No, it's not impossible, it just needs a little bit of practice. A unicycle is not something you can have a quick go on and pick up in half an hour, unless you already have a well-honed sense of balance. It will be frustrating to start with; take your time. Persevere.

The first challenge to overcome is getting on the thing in the first place.

First, decide which foot is your favourite foot. Most people have a preference; a good way to find out is to put a foot onto a chair. Which foot did you use?

Make sure the seat is at the right height. A common mistake is to have it too low; this makes it harder, and makes your knees ache. The ideal height is so when you are sat on the seat you should be able to put your foot on the pedal at the bottom with your leg very nearly straight, but not locked.

You'll need something to lean on. Ideally you want something on both sides of you; between the backs of two chairs is good. Failing that, the long edge of a tabletop, or a wall.

Next, rotate the wheel so the pedal your favourite foot will go on is right at the bottom. Putting all your weight on the pedal at the bottom will stop the unicycle simply spinning away from you.

While holding on to your support of choice, put your best foot on the pedal... then hold on even tighter, and put the other one on. At this point you will probably be supporting yourself almost entirely on your arms and whatever you're leaning on because your legs are all over the place; it's normal! Don't try to go anywhere; just get the hang of sitting there until you feel fairly stable.

Now it's time to try to go somewhere. Going anywhere without holding on is known as "Launching into the abyss"... face a space with no people or objects in it, push yourself away from whatever you were leaning on, and pedal...


Try to do it confidently. Just like a bike, a unicycle is much harder to control if you're going very slowly; you'll probably end up falling sideways. If you have enough speed it will be easier to remain upright. When you start, push yourself off that little bit harder than you think is sensible.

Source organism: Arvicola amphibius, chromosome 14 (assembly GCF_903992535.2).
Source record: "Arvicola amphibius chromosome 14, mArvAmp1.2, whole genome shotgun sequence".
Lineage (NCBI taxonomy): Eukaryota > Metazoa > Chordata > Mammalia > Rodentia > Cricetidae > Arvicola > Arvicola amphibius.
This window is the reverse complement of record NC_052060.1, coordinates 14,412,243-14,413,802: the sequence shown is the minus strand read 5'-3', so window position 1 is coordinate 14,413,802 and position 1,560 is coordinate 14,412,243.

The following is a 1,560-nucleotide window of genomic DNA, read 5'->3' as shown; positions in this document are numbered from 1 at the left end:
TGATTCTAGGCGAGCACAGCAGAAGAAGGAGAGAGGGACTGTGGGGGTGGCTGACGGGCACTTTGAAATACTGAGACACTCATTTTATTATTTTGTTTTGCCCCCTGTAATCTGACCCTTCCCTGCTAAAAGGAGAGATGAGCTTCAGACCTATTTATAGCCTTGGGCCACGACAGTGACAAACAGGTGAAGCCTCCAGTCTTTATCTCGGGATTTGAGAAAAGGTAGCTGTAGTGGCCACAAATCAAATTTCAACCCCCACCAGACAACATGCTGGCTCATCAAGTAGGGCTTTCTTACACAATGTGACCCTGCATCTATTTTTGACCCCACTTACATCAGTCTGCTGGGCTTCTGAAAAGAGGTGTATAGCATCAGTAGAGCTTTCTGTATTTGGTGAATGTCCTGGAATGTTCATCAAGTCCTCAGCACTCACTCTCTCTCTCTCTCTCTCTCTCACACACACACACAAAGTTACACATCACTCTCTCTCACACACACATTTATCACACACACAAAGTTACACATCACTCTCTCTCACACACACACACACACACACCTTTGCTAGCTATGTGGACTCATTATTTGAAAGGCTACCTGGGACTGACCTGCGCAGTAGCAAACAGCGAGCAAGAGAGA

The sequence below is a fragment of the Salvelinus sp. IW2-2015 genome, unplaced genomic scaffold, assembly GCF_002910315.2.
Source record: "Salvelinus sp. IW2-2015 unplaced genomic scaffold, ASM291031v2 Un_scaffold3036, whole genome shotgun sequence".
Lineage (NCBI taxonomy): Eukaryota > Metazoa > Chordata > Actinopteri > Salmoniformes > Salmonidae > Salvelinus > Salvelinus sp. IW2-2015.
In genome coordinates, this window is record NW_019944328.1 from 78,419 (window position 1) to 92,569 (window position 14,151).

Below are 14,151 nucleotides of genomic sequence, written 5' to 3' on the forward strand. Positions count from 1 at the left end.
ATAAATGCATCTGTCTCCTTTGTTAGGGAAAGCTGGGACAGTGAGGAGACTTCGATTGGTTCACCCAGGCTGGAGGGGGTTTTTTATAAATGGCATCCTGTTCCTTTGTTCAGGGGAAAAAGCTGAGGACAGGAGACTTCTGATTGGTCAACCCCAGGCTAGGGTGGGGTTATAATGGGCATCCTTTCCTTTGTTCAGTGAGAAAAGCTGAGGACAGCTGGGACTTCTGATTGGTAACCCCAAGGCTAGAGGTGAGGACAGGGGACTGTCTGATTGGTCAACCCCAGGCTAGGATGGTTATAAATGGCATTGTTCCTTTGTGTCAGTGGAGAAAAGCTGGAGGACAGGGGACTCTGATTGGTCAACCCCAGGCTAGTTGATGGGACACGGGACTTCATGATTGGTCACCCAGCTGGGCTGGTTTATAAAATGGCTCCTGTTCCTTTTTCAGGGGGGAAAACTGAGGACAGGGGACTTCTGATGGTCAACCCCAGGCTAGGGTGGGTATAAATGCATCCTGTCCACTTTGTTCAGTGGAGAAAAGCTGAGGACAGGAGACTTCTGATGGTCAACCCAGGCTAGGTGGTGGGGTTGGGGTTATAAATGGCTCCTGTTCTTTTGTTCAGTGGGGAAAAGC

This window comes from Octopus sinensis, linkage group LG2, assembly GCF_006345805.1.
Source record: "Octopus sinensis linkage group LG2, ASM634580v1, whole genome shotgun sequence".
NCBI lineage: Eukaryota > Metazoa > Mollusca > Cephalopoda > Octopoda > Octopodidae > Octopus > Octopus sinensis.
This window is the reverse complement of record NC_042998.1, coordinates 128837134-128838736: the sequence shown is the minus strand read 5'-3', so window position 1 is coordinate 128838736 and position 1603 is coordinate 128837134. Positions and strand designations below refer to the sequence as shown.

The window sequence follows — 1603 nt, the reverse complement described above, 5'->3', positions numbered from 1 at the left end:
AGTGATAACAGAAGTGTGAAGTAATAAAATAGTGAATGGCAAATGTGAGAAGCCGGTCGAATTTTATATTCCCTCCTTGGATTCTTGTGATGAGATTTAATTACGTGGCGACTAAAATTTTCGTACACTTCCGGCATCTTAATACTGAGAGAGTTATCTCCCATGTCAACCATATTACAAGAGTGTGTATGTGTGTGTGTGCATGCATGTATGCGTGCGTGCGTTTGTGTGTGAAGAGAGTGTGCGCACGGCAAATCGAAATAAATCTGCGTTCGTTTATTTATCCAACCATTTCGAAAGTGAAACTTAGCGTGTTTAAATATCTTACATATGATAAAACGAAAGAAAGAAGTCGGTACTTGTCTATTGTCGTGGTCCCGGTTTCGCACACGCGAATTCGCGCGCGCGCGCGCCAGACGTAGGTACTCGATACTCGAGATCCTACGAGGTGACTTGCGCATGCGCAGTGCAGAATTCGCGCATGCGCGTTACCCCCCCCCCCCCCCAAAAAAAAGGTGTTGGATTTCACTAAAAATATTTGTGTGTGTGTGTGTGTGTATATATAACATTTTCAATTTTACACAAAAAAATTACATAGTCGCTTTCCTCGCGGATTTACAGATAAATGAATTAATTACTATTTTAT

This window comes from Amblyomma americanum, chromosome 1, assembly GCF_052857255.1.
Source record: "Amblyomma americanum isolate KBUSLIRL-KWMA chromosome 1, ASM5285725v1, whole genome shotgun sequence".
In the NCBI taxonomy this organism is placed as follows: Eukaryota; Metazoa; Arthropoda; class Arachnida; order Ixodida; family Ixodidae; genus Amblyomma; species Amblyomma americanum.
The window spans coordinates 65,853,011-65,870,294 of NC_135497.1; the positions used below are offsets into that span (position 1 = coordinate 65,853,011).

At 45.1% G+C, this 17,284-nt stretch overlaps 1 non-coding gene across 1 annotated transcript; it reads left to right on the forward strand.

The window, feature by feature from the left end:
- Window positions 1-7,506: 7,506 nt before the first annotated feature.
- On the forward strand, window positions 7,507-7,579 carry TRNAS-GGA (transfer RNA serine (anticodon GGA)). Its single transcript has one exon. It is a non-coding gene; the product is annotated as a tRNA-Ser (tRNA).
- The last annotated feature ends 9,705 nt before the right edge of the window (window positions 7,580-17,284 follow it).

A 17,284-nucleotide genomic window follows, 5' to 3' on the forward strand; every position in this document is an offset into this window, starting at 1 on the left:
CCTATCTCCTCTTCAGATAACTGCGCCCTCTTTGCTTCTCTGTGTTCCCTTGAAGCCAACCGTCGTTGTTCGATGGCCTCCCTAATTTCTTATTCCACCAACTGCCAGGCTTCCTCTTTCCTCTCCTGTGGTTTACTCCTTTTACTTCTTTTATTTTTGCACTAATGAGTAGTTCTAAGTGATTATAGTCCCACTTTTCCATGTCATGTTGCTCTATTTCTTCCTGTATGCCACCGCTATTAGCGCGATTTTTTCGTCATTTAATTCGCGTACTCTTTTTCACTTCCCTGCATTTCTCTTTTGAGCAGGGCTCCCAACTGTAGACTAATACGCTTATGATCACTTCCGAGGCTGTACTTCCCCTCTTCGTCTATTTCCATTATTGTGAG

Lean forwards. Just like walking, going forwards involves falling over, delayed indefinitely. You can't just pedal away, as the unicycle will go forwards without you and you'll fall off the back. Lean forwards and try to pedal to keep the unicycle underneath you. A good sign of progress is falling off the front, rather than the back... if you're falling off the back you're being too tentative.

Keep your head up and your back straight. The wheel isn't very interesting to look at. Besides, if you look downwards you'll end up folding at the waist, your weight will move backwards and you'll fall off. Try looking at something in the distance; this will keep you nice and straight, with your weight over the wheel, and give you a target to aim at.

Wave your arms frantically. Some unicycles have a handle at the front of the seat. Don't be tempted to hold on to it; use both hands to wave like a maniac to try to keep your balance.

Try to stay on, no matter what. Unicycling is basically learning how to correct any loss of balance; if you feel yourself going, hang on for dear life; you'll slowly build your ability to correct without thinking about it, and then you've got it cracked.

Don't be afraid of falling off. On a bike, falling off is nasty, mainly because you get tangled in it. On a unicycle however there's nothing to get tangled in; no crossbar to get your leg stuck on, no handlebars to fly over. The majority of falls involve nothing more than the unicycle crashing to the ground and you landing on your feet.

When you can ride a few metres, try to put your weight on the seat, not the pedals. Not just a bit; a lot. All of it. The pedals are for pedalling, not standing on. You don't need to grip the seat with your legs, either; if you sit on it properly it'll stay there. This will take a while to get used to, but it improves your balance and means you won't have aching knees for days. If you feel yourself wobbling from side to side excessively with each pedal stroke, it's probably because you're putting too much weight on the pedals.


Beyond that, it just takes practice. Once you can ride forwards it becomes a lot less frustrating; it takes a while to be able to go anywhere on it, but once you can do a few metres you'll be riding round the block in no time.

When you hear your first shout of "You've lost a wheel!" you'll know you've got it cracked. From then on it's only a matter of time before you'll be looking at mountains thinking "hmmmm..."